Shinya Kimura is a custom motorcycle engineer at Chabott Engineering and his concept of building a motorcycle is extremely simple: no drawing boards, nor computer software, nor any help, just his momentarily filling for bending an aluminum or cutting steal. And the results are surprisingly awesome.
Guys in Japan do it right. Check out this 370Z rocking a Top Secret front spoiler with integrated brake ducts, Varis twin carbon intake ducts, Varis carbon aero hood, Top Secret aerocatch hood pins, Mines carbon wing, Volk TE37s and a number of other tasteful aerodynamic upgrades.
You can get a further taste of those modifications here:
I wanted to discuss an often overlooked topic about 3pc wheels. Wheel companies have interesting ways to increase the diameter of rims without increasing the actual centers of the wheels. This NSX is a perfect example because it runs staggered rim sizes of 19″ up front and 20″ on the rear. If you notice the lips, the rears have an extra inch of height built into the lips to accept smaller centers. As a result a larger wheel can be used without engineering a larger center. From a distance the visual downside is that it does not look any bigger because the size perception of wheels often rests with the spoke length. However on a car like the NSX rarely do 20″ wheels look appropriate, this is a great way to pull off 20″s while still making the car look sporty and not ridiculous.
Its one of the many tricks of 3pc wheel making which can ultimately make your wheels appear to be bigger or smaller. The opposite technique of this is using a reverse drop on wheels which gives a flat lip instead of a more traditional step lip design. The result in that case is a center face that is an inch larger looking than if you had a traditional step lip. As a result for most custom 3pc wheel companies you can order a 19″ wheel with 19″ center forgings with a reverse drop or the same 19″ wheel with 18″ center forgings with a step lip. In this case we essentially have a 20″ wheel with 18″ center forgings and a mega step lip to cover the difference.
End result, Work is able to sell a 20″ Work Meister S1 3pc wheel without needing to engineer a larger center disc.Â This is a very cool picture that Matt posted on his blog because I’ve seen the 20″ Meister S1 3pc in catalogs for years but I’ve never actually noticed one used before. You can spot it quickly as I have by looking at the the lips/outer halves.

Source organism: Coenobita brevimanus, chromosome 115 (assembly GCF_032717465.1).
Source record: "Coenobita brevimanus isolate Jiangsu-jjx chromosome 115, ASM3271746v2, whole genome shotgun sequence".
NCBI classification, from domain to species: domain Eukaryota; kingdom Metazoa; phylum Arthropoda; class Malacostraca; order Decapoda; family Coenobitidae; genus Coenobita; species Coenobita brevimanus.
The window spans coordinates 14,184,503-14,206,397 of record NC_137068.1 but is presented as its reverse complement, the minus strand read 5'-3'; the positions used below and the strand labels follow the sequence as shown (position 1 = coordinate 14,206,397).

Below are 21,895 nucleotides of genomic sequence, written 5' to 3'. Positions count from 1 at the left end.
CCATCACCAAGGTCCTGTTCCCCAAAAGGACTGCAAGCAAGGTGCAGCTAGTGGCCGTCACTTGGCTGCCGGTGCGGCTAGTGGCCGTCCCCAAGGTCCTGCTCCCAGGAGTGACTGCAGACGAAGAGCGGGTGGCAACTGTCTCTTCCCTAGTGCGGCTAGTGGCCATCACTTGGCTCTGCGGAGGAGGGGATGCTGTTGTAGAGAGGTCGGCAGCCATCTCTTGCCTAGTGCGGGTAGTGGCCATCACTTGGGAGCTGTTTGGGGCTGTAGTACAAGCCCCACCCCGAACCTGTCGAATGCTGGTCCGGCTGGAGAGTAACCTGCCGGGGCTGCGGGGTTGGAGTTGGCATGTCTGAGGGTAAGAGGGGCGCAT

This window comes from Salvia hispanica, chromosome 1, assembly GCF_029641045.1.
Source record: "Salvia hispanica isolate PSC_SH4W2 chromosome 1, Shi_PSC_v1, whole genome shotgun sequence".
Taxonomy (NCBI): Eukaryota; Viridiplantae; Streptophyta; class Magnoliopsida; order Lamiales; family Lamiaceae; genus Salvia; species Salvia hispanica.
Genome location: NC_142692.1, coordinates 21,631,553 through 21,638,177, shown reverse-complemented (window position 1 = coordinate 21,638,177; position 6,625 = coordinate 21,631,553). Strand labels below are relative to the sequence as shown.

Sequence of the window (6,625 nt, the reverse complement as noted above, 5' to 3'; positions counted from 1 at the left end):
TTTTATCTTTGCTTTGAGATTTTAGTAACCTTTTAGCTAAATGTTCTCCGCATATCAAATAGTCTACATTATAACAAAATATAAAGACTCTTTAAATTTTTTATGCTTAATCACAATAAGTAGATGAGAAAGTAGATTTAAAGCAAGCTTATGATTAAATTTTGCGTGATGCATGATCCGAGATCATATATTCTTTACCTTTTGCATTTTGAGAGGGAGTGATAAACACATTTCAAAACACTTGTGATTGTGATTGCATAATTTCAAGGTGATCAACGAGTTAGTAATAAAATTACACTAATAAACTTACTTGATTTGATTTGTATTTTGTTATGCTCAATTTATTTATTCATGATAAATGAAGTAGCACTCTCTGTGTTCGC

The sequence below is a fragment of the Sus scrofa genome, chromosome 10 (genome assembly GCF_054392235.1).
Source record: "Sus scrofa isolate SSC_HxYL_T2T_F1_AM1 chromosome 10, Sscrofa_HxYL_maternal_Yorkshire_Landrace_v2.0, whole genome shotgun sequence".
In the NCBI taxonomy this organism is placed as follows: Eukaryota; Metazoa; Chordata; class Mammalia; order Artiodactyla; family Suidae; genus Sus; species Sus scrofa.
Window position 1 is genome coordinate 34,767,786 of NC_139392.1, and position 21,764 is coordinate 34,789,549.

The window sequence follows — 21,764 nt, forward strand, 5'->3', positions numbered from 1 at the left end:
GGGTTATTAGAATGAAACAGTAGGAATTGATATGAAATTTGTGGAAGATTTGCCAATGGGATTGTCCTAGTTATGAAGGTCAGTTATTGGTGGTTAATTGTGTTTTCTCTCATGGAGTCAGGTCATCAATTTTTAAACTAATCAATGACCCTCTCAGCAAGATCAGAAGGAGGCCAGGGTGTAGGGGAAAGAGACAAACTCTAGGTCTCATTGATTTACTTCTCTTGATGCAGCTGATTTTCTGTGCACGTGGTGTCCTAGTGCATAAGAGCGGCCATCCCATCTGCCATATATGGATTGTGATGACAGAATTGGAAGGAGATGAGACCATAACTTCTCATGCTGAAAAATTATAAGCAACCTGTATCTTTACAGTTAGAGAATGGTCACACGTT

This car was recently featured on our guest blogger FarmofMinds blog. The original post is : http://minds-farm.blogspot.com/2010/07/apex-blue-pearl-nsx.html
This S2000 without it’s windshield, with only one seat, a large rear wing and a big roll-over protection bar might actually look likeÂ original Mugen SS2200 concept car, but its far from that. This is demo car from Eagle Shop Urawa in Japan. Eagle Shop Urawa were out testing the car’s limits at the Honda Style Fun & Run meeting at Nikko Circuit last month.
Our occasional guest blogger Matt Rus previously put together a great find on a very rare car. I wanted to elaborate on these impressive pictures that he uncovered. I’ve been fortunate enough to see a Mitsuoka Orochi in the flesh only one time in my life. My sighting was a chance encounter in Tokyo during one of my trips there 3 years ago. Seeing the Orochi on the road is very much a WTF type of moment, if anything its more like a WTF!!?!?! moment. Spotting this car will make your brain do strange things…on one hand parts of it look certifiably like an exotic million plus dollar car, on the other hand, parts of the car look like some science fiction monstrosity. Its equal parts awesome and awful, yet 100% unique. And we’re just talking about a stock, unmodified one…
So when Matt found pictures of a TUNED one my ears perked up. It doesn’t get more rare and JDM than a tuned Orochi.
But first, you might want to read up on what a basic Mitsuoka Orochi is all about:
In short the car is a bespoke coach built NSX. Naturally you can modify it in a similar manner to modifying a NSX as well. This car has some nice touches of tuning done with it’s carbon fiber wing (which I love on it), titanium exhaust, front under canards and switched up wheels. I feel that out of all of the Orochi’s this one is my favorite. Unfortunately there is no side profile of the car. When I saw one in the flesh on the road, I remember really loving the side profile of the car. From a side viewpoint it looked terribly exotic and impressive to me. Personally I could do without the front end of the car entirely, yet I recognize that the absurd front fascia is what gives this particular car its soul. I’m sure there is someone out there who loves the funky headlights, bumper and gilled up hood.
Whatever your perspective and any way you look at it, this particular car is a fascinating specimen of JDM tuning.
Original Inspiration from Matt:
EDIT – Here’s a picture I took of the one I saw back in the day:
In response to Ben’s Table scraps weekend pt.1 post last weekend and the rear end shot of the Skylines I wanted to show these two pics of Skylines R34 and R32 GT-Rs and their front ends.
Is this the new SÃ©bastien Loeb? Kalle RovanperÃ¤ is a son of the famous Finnish rally driver Harri RovanperÃ¤ and he is already following in hisÂ father’s footsteps. At the age of 8 he already shows the talent of driving a rally car like a pro!
Kudos to Kalle!